Oscars Pizza Now Open 515 N. Buckeye St Dwontown Kokomo

Oscar's Pizza is open now! Stop in at 515 N. Buckeye Street in downtown Kokomo and see the newest addition to N. Buckeye Street businesses. Have a slice!

Feb 4th Mayor refutes Dunn;s green bashing

Mayor refutes Dunn’s green bashing

By Patrick Munsey staff writer | Posted: Thursday, February 4, 2010 1:00 am

The federal economic stimulus — known as the American Recovery and Reinvestment Act of 2009 — has reached Kokomo in several ways. One of them was in the form of a U.S. Department of Energy grant to be used for improving energy efficiency and initiating “green” projects in the community.

Last week, Howard County Republican Party chairman Craig Dunn took aim at the city administration for utilizing the grant for what he termed “nonsense.”

“The clean technologies or ‘green’ industries are a pipe dream, similar to the hoopla around ethanol,” said Dunn. “I find it almost laughable the mayor’s touting of K Fuel. As a taxpayer I find it abhorrent that we would be looking at spending $260,000 of the stimulus money to study putting a green roof on City Hall and retrofit lights in the parks for efficiency and nonsense like that.”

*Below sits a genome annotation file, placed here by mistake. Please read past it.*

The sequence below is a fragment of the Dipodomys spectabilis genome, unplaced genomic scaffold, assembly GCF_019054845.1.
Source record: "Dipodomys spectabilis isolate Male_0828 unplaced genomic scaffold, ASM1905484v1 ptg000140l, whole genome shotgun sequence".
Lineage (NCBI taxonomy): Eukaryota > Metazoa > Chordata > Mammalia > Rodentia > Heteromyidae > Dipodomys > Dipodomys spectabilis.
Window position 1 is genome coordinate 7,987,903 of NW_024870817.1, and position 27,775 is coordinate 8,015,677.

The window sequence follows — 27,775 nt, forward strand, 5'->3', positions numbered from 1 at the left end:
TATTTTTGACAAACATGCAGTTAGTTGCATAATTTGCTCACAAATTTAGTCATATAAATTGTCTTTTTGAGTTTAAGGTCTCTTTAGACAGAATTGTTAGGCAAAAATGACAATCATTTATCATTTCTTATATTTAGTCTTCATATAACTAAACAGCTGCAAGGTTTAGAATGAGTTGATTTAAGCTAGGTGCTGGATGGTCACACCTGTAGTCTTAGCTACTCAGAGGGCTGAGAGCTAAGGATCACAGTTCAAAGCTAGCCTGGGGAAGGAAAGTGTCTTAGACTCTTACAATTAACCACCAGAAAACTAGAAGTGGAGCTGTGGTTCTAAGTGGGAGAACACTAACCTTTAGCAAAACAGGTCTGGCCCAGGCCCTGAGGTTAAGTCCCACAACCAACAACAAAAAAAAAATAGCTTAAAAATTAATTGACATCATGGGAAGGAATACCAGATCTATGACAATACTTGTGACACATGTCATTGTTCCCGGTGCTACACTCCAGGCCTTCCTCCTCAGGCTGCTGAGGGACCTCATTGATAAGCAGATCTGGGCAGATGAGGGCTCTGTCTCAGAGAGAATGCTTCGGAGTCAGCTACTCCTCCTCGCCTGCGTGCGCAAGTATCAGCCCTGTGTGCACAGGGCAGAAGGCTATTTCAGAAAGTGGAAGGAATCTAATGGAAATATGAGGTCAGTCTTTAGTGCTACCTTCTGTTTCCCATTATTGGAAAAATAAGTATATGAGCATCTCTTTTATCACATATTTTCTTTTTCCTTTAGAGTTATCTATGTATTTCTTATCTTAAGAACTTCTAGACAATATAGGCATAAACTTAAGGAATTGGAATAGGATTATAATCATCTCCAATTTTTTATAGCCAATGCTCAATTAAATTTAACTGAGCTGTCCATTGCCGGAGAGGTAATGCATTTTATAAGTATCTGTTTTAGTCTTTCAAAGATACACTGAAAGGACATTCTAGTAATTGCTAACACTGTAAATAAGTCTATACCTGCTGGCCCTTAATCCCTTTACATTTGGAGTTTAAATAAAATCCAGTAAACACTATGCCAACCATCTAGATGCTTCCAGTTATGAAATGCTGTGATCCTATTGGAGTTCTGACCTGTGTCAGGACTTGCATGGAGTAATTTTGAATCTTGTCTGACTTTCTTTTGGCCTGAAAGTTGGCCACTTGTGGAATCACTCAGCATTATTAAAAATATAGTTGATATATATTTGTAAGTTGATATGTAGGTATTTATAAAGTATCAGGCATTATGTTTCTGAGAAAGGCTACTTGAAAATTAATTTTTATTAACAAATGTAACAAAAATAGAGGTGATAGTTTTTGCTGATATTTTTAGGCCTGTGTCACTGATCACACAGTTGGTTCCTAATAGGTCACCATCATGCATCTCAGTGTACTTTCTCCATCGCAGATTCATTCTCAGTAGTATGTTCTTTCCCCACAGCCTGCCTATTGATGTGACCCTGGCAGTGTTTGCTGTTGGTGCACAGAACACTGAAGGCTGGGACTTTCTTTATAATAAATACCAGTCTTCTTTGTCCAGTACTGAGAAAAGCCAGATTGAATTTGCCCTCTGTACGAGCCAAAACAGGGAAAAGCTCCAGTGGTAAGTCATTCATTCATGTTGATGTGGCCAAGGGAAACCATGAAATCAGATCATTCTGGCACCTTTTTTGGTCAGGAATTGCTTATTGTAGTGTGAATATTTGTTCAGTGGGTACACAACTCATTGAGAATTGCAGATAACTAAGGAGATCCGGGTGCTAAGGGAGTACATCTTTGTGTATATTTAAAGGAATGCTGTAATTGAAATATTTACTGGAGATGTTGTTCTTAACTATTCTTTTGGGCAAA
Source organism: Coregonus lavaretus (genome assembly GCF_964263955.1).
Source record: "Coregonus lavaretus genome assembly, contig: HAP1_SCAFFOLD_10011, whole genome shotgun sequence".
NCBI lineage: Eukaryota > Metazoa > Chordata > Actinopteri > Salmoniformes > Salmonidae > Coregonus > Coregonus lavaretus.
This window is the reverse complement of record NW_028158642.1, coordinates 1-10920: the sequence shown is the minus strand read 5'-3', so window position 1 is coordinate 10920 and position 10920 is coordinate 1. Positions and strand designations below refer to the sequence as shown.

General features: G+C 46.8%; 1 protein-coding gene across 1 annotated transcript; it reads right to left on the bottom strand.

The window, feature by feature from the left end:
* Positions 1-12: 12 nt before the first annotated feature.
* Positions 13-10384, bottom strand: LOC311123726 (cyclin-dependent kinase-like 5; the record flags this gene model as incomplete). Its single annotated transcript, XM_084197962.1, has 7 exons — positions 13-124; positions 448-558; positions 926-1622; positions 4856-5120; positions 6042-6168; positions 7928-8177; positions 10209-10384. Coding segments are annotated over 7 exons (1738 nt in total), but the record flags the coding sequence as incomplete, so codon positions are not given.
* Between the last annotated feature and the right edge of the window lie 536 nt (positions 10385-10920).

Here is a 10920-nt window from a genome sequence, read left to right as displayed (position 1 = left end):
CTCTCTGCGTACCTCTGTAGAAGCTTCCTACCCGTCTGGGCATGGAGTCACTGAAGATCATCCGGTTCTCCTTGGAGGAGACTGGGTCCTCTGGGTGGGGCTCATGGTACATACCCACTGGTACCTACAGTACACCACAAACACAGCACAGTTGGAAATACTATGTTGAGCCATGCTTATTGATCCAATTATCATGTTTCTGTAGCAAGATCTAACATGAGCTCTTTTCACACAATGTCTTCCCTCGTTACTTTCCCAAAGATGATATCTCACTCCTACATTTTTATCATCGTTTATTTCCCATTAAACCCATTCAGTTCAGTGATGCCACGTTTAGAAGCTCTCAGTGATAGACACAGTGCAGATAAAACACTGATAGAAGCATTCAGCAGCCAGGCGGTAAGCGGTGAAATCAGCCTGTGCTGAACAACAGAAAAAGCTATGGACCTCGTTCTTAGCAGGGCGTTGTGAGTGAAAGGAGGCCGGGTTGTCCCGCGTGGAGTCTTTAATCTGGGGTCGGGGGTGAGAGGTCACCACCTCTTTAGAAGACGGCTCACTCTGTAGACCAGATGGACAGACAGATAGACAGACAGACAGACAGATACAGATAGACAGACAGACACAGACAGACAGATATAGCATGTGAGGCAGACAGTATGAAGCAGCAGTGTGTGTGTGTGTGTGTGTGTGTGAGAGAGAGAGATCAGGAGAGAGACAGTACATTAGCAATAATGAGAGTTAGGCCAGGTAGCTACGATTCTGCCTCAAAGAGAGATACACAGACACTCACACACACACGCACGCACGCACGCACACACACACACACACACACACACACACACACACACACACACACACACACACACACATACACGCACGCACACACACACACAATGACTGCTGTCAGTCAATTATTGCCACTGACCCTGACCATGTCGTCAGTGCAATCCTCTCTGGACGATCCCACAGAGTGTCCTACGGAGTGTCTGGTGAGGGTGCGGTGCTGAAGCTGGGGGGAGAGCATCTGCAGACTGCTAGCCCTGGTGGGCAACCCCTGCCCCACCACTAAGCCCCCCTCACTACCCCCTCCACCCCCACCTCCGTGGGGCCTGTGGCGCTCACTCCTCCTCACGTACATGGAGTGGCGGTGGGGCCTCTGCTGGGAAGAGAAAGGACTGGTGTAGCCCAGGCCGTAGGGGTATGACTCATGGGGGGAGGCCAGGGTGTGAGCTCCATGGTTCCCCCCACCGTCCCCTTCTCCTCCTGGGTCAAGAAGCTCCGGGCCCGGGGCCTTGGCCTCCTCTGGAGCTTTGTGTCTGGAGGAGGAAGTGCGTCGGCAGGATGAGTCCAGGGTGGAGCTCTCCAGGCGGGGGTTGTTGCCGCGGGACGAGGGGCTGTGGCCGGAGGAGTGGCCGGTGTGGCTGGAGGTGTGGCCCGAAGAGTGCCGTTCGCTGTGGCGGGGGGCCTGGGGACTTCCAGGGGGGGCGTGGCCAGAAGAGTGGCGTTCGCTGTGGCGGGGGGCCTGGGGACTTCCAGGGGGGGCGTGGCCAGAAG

There are a couple of problems with Dunn’s statement, according to mayor Greg Goodnight. First of all, he mixed up the grants. Secondly, K Fuel isn’t involved.

“It wasn’t $260,000; it was $214,600,” said Goodnight. “And K Fuel has nothing to do with it. There is $17,950 that goes to study a City Hall lighting retrofit, and $196,650 goes for new efficient lighting along the Walk of Excellence, at the Foster Park tennis courts and basketball court, and along the walk trail at Jackson Morrow Park.”

Dunn may have been confused by the fact that three separate ARRA grants have been awarded specifically to the city of Kokomo. The $214,600 grant is targeted for exactly what Goodnight detailed, as well as for a feasibility study for a green roof, as Dunn asserted. The $260,000 grant ($265,707 actually) was a Community Development Block Grant devoted to sidewalk replacement projects. This grant, according to, was responsible for creating or saving nine jobs in the local community.

The third grant, worth $30,000, comes from the U.S. Department of Justice by way of the Indiana State Police. It is intended to subsidize the employment of an Internet crimes against children analyst within the Kokomo Police Department.

Goodnight expressed frustration at Dunn’s criticism, as the grant was narrow in scope and will be used to meet a demand identified by the community.

“None of it is for salaries; none of it is for K Fuel,” said Goodnight. “It’s a grant. This isn’t me taking general fund tax money. I couldn’t use the grant for anything other than these types of projects. And I think these are good things. The lighting is in the parks department’s five-year plan which was developed with full community input.